What the f*ck is my problem? I stare out the dirty window of the Honda Accord as the city flashes before my sore eyes. The sunlight burns through the window.

Suddenly, I'm hit with a terrifying epiphany of epic proportions. Sh*t. I did this because..... I'm the crazy ex-girlfriend.

Yes, that's right, Kittens. I am an angel. I am a girl's girl. I am giving and selfless. I'm NOT bitchy -- unless I'm your ex-girlfriend. Then, apparently, I can be one crazy whack job.

And that wasn't my first rodeo at being the crazy ex, either. Oh, the things I've done; my toes curl thinking of the manic text messages I've sent and drunken stunts I've pulled whilst in the throes of a jealous rage.

We all make fun of that crazy ex, until we are that crazy ex. I've seen almost all of my friends tap into their inner crazy ex. We will collectively roll our eyes and laugh at the stupidity of another crazy ex, until we find ourselves drunk at a club we hate, swishing champagne in a glass, blowing air kisses and starting trouble.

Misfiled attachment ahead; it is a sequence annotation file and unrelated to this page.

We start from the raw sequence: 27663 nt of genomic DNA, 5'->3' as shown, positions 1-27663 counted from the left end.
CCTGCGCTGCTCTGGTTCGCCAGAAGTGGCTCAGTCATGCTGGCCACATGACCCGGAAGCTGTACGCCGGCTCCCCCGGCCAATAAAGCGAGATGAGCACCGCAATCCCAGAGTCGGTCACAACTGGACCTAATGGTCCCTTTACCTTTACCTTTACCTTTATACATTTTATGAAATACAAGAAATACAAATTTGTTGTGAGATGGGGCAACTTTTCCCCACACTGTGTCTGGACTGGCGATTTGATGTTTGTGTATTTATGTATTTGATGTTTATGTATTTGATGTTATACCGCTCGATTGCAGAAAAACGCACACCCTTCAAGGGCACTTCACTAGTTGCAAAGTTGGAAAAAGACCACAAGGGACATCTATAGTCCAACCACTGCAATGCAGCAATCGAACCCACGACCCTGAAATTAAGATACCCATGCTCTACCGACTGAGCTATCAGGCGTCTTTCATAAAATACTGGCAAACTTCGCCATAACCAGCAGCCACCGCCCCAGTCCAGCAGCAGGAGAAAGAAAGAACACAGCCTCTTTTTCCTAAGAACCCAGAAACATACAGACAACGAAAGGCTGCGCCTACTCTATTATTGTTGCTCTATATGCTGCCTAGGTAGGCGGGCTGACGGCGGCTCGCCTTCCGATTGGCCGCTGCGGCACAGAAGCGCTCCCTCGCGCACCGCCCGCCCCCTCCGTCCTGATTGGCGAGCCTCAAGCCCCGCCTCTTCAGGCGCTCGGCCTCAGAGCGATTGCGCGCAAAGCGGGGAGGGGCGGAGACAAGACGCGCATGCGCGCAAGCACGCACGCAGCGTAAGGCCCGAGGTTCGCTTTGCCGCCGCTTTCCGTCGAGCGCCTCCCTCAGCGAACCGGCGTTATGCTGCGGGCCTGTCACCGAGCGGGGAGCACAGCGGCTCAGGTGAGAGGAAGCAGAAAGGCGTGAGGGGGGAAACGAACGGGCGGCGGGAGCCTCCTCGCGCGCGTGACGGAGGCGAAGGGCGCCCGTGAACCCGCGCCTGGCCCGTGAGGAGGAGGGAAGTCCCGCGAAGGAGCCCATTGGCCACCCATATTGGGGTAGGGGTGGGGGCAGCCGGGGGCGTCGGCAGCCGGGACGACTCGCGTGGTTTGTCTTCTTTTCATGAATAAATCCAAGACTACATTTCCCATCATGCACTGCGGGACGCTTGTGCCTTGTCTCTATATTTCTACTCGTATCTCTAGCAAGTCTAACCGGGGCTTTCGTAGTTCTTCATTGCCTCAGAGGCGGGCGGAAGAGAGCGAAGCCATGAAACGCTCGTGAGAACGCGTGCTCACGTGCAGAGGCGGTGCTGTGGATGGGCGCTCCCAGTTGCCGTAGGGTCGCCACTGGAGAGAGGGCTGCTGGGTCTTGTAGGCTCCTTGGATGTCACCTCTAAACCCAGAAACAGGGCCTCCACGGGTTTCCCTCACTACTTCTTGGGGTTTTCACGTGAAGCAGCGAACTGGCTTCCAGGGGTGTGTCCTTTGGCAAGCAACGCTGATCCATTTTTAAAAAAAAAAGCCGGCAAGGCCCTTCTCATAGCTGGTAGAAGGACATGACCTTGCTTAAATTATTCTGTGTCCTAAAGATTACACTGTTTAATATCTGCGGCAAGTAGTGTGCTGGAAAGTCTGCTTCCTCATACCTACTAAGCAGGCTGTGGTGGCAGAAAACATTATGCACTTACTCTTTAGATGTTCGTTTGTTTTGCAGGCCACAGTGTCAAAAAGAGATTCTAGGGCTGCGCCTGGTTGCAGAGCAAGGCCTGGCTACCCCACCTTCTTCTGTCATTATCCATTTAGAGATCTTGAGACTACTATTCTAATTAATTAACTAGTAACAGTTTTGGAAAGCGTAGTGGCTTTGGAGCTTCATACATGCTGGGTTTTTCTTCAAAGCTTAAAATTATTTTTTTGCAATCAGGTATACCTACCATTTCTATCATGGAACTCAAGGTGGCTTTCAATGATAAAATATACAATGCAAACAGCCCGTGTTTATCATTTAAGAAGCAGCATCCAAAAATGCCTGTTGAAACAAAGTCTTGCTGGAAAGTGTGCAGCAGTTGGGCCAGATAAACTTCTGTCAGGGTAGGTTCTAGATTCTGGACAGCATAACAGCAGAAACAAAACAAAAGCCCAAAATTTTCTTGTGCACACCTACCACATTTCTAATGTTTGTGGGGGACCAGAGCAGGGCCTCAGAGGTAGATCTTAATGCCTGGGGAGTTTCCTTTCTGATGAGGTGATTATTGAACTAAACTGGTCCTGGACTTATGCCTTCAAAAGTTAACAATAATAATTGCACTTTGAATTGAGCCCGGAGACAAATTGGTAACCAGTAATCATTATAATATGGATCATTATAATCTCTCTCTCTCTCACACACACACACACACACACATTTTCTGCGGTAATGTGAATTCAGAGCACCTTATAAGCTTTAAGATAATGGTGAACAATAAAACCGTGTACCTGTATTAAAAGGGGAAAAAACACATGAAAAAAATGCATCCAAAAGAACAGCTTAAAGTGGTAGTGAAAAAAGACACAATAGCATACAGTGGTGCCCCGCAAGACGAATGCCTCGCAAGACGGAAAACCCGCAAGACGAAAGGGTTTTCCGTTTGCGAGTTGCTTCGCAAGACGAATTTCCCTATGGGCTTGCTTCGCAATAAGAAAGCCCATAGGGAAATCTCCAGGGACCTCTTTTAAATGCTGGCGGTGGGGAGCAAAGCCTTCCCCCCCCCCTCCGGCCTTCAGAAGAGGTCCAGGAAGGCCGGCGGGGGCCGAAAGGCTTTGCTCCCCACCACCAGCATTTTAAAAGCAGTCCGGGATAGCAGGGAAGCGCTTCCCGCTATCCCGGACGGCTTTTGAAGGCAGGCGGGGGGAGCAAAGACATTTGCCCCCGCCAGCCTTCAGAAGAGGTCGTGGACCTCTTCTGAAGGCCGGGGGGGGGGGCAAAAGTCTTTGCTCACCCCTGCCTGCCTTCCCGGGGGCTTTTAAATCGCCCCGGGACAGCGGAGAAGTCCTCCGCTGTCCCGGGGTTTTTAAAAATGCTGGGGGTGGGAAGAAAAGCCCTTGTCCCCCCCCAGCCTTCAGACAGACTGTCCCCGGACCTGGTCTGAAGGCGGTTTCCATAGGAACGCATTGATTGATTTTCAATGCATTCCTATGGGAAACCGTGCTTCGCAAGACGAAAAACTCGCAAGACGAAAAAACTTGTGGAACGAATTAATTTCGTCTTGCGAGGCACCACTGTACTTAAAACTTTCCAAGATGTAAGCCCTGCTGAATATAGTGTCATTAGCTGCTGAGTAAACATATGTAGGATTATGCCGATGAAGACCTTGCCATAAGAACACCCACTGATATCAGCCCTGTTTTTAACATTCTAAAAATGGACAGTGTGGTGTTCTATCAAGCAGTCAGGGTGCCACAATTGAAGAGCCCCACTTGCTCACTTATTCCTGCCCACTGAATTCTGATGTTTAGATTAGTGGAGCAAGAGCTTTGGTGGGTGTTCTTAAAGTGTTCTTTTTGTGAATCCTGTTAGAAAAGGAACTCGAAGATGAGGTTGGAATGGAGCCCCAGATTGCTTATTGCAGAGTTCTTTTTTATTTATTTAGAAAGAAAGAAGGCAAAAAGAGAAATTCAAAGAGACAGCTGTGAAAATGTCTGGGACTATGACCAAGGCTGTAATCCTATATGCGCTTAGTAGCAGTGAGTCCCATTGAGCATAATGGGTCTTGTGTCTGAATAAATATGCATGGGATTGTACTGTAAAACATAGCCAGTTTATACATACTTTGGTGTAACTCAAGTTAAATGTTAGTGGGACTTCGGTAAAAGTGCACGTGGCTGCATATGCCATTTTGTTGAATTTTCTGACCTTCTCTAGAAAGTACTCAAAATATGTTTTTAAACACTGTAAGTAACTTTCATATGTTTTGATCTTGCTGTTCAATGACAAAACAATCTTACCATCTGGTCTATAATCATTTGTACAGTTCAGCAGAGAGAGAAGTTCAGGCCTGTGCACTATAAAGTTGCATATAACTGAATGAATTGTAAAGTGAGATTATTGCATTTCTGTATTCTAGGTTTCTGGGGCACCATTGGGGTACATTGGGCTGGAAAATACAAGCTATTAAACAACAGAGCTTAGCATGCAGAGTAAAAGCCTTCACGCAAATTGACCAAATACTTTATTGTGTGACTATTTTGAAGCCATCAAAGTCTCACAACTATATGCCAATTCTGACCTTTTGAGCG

Once I was uptown, safe at home, I took a long, hard look in the mirror. "This isn't who you are, and it's time to grow the f*ck up," I told myself. I was dripping with the shame. My mother didn't raise me to behave this way.

In that moment, I decided to officially retire my role as the crazy ex-girlfriend and pass the hat off to another chick.

Look, I'm turning 30. Being the crazy ex might be cute or whatever in your 20s, but it's tragic in your 30s. My face crumples in pain as I imagine a future as the crazy 30-something ex. NO. IT. WILL. NOT. HAPPEN.

I'm curious: Now that the crazy ex-girlfriend has left my body, what, or who, will replace her? What will take residence in the empty space she has left behind? Maybe a stable girl who is even-keeled? Maybe karma will bite me in the ass, and I will have a girlfriend who has a crazy ex-girlfriend who torments me?

Maybe a chic French girl will replace her. One can only hope.

But who knows? I'm leaving it up to the stars, baby.

All I can say is, it feels GOOD to let the crazy ex-girlfriend stewing within me go. Bitch was bringing me down, and it's time to hop on the stable train.

*Name has been changed